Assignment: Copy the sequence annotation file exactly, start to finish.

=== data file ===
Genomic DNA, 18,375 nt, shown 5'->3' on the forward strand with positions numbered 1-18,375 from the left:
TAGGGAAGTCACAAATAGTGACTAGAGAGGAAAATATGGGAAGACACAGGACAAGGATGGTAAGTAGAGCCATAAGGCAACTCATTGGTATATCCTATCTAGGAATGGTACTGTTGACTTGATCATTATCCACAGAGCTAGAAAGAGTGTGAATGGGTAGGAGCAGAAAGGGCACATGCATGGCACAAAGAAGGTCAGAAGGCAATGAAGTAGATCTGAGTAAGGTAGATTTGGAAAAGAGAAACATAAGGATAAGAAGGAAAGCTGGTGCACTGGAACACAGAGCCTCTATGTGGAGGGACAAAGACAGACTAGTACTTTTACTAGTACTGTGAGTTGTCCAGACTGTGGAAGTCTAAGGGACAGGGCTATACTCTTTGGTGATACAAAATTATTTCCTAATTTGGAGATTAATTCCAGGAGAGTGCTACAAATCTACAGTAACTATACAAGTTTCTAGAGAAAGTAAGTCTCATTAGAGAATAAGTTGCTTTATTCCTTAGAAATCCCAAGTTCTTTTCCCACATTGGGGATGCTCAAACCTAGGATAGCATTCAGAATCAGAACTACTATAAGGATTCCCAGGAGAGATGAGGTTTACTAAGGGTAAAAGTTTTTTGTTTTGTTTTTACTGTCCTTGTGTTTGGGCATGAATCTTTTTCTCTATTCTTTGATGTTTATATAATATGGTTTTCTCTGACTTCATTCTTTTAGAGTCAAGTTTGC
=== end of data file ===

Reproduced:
Genomic DNA, 18,375 nt, shown 5'->3' on the forward strand with positions numbered 1-18,375 from the left:
TAGGGAAGTCACAAATAGTGACTAGAGAGGAAAATATGGGAAGACACAGGACAAGGATGGTAAGTAGAGCCATAAGGCAACTCATTGGTATATCCTATCTAGGAATGGTACTGTTGACTTGATCATTATCCACAGAGCTAGAAAGAGTGTGAATGGGTAGGAGCAGAAAGGGCACATGCATGGCACAAAGAAGGTCAGAAGGCAATGAAGTAGATCTGAGTAAGGTAGATTTGGAAAAGAGAAACATAAGGATAAGAAGGAAAGCTGGTGCACTGGAACACAGAGCCTCTATGTGGAGGGACAAAGACAGACTAGTACTTTTACTAGTACTGTGAGTTGTCCAGACTGTGGAAGTCTAAGGGACAGGGCTATACTCTTTGGTGATACAAAATTATTTCCTAATTTGGAGATTAATTCCAGGAGAGTGCTACAAATCTACAGTAACTATACAAGTTTCTAGAGAAAGTAAGTCTCATTAGAGAATAAGTTGCTTTATTCCTTAGAAATCCCAAGTTCTTTTCCCACATTGGGGATGCTCAAACCTAGGATAGCATTCAGAATCAGAACTACTATAAGGATTCCCAGGAGAGATGAGGTTTACTAAGGGTAAAAGTTTTTTGTTTTGTTTTTACTGTCCTTGTGTTTGGGCATGAATCTTTTTCTCTATTCTTTGATGTTTATATAATATGGTTTTCTCTGACTTCATTCTTTTAGAGTCAAGTTTGC